Helping clients manage their technology for over 30 years.

Is your network management ready for the hyperconnectivity juggernaut?

Connectivity strength signal

As I noted in my last post, increases in both computing devices and IP traffic volumes put new demands on enterprise networks — and alters what’s required to manage those networks effectively. This juggernaut of hyperconnectivity is already underway:

  • By 2018, the average person will have five network-connected devices and networks will host four times more data traffic than they do now
  • By 2019, global per capita Internet traffic will stand at 37 gigabytes, up from 15.5 GB per capita last year

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Fast, cheap connectivity opens up network/application management options

3 smart phones

As 2013 begins, I notice plenty of commentary about mobile devices but less talk about the implications of mobility and other current events on business network and application monitoring and management requirements.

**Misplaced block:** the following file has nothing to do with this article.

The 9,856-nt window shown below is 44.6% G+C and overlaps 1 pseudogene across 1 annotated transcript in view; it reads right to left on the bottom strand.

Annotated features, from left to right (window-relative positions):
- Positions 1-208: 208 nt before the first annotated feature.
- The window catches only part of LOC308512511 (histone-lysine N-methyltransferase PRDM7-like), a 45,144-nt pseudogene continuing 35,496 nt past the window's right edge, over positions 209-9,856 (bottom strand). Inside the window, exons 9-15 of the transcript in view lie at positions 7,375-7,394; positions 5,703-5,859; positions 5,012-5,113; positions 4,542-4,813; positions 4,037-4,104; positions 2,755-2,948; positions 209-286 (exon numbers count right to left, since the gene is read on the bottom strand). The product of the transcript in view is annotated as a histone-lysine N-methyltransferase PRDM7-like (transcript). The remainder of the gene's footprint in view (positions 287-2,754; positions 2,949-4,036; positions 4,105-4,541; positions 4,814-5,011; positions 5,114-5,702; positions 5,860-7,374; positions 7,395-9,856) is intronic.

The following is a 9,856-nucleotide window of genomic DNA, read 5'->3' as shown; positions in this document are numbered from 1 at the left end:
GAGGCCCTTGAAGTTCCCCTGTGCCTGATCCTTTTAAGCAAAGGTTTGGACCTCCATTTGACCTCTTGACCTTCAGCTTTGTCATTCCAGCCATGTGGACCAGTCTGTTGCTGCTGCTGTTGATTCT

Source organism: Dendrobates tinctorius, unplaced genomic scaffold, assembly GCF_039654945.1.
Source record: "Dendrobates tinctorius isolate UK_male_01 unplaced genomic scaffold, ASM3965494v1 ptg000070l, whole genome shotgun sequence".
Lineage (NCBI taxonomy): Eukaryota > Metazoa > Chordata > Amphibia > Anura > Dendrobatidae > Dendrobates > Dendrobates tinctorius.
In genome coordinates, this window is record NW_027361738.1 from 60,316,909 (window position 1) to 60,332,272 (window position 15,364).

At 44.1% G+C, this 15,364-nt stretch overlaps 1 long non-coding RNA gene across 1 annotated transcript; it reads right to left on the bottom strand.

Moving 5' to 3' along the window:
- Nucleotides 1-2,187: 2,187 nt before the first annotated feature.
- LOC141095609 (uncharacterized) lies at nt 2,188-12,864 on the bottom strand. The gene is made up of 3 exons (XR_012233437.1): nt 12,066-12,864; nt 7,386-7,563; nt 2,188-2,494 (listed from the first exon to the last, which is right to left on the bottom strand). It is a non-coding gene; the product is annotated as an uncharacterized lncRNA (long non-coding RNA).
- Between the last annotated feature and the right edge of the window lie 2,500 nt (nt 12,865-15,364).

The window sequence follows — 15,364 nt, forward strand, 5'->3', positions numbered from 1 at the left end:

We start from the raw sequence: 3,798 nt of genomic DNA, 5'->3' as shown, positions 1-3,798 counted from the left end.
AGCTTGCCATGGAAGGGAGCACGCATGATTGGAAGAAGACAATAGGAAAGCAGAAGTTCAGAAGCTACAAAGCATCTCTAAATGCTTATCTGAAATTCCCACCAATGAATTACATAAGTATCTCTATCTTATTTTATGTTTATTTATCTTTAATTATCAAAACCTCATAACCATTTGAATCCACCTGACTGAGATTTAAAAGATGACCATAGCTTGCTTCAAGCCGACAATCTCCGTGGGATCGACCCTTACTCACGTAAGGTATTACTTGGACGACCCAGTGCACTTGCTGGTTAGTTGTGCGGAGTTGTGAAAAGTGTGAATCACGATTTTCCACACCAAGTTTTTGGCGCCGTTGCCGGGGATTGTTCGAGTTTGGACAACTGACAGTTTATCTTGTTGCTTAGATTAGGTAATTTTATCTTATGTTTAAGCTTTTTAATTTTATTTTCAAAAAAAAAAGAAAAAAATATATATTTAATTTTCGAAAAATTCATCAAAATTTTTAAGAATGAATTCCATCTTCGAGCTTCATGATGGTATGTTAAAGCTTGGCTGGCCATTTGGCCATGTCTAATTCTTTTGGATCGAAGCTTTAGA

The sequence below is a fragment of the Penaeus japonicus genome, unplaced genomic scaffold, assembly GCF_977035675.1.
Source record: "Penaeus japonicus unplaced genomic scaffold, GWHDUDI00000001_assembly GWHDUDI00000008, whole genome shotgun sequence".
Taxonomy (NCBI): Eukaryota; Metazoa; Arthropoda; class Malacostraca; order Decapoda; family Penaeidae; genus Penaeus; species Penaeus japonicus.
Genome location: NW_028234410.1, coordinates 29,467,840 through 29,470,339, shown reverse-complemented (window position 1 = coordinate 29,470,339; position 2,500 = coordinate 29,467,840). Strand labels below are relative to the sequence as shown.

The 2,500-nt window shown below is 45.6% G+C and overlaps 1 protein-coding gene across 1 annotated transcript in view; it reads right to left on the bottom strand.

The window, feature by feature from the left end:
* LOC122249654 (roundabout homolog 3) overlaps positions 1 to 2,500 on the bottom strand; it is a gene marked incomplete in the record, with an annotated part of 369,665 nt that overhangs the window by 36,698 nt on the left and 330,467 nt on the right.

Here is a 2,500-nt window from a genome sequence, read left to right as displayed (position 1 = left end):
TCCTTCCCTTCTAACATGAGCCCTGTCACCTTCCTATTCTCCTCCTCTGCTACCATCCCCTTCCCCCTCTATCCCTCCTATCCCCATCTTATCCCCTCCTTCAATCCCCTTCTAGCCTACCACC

I see two key trends impacting network and application monitoring and management in the coming year: Fast, cheap connectivity and virtualization/cloud services. In this post, I’ll focus on the first of those — connectivity, which is most apparent in the current push toward (you guessed it) mobility.

Chicken or egg: Mobility ↔ connectivity
These days, your employees’ desktop functions are shifting to increasingly powerful mobile devices. At the same time, cloud services make the connectivity of those devices pretty much ubiquitous. So the value of much of your traditional infrastructure diminishes because it costs too much, is too complex, takes up too much space — and, too often, it doesn’t get the job done anymore.

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6 signs of network performance problems

In my experience, poor network performance can cause outages that cascade unpredictably through the business and cost you plenty. Are you experiencing any of these signs of trouble?

  1. Network-dependent applications have become sluggish — and your employees, customers, and suppliers are letting you know how unhappy they are.
  2. Network administrators struggle to isolate the cause of poor network performance.
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